The new girl in town

Downtown_Encinitas,_California

It’s been a little over two weeks since we moved to Cali. We left the hustling bustling city of Chicago to move to the small beach town, Encinitas. The population here is 60,000. There is a small “downtown” with a strip of shops, cafes, and restaurants. My first week here I went downtown to have lunch and dig into my school work. The restaurant I ate at had an amazing array of organic, gluten, and dairy free food options yet no internet. I decided to eat and write and enjoy my lunch. Afterwards, I ventured down the street to a coffee shop where I got the most delicious chai tea latte. I settled into my seat, opened my computer and wrestled with my internet for ten minutes. After exhausting every option that I could think of, I looked at the guy sitting next to me and asked if his was working. Turns out the internet was down that day. Apparently the internet is a wide spread issue here. Some coffee shops intentionally don’t offer it. The other ones, you have a 50/50 chance of it actually working.

In some ways being here is like going back in time 20 years. There is a magical quality to the people and area that is difficult to describe. It has the same vibe as Byron Bay, Australia or Tulum, Mexico if you have been to either of those places. Essentially, they are places that carry a lot of positive energy that becomes contagious in the best sort of way.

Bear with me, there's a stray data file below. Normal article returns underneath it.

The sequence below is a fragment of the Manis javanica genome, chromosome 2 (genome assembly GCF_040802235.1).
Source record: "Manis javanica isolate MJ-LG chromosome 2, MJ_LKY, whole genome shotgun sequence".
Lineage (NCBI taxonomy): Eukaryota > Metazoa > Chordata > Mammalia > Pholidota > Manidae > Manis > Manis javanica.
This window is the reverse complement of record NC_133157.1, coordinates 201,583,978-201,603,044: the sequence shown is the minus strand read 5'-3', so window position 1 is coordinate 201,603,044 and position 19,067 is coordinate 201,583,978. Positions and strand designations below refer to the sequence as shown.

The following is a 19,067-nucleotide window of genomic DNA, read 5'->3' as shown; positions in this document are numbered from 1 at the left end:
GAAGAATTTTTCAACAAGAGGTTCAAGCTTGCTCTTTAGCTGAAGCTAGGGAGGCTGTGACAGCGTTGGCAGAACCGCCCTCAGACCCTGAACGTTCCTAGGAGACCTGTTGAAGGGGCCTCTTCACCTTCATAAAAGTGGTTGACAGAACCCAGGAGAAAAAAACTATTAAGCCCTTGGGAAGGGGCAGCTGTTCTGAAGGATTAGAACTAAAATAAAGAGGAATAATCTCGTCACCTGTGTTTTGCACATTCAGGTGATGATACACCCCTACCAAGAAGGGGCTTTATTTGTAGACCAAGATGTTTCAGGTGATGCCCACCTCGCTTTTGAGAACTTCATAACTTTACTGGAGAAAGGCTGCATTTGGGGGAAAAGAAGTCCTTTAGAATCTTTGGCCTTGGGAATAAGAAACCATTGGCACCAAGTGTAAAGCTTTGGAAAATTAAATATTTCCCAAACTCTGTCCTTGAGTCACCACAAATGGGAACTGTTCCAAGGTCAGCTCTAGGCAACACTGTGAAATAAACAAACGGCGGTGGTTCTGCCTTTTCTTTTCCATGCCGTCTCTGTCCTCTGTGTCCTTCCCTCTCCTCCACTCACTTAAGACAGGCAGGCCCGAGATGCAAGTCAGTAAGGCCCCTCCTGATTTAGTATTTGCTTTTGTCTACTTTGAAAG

Last Thursday night Chris and I ventured “downtown” for a date night. We stumbled upon the monthly Encinitas community night. The streets were filled with old show cars, music, and smiling faces. We ended up at a vegan restaurant, Eve, that we had been told about by Chris’s friend. We ate delicious food, drank kombucha, and met at least a dozen people. We were greeted with hugs instead of handshakes. We found the people we met to be very open, welcoming, and stimulating. Instead of discussing careers, we were asked what we did for service, and what our creative outlets were. We had truly interesting conversations and I found myself lost in the energy of the people around me. Not once in three hours did I look at or even wonder what time is was. The only time that it occurred to me that maybe we should go home was when one of our new friends told us goodbye and said, she was “putting herself to bed”. I left that night buzzing, but not by alcohol. Unlike any typical night out in Chicago, alcohol wasn’t even present. The restaurant was totally “dry”, offering only water, smoothies, and fermented beverages.

I honestly can’t remember a night in my adult life where I had more fun without having a single cocktail. Sad as it may sound, the only times that I went out and didn’t drink was when I was either A. pregnant or B. consciously deciding to take a break. I found it to be uplifting and encouraging to be able to have such a good time in the absence of alcohol.

To me this is just part of getting comfortable with the uncomfortable. Things are different here. Typically different makes me squeamish with fear. Slowly I can feel myself relax into the change, and maybe even become excited by it.

 

Thank you for reading and sharing my passion. As always, if you love what you read, please share it.

With love,
Melanie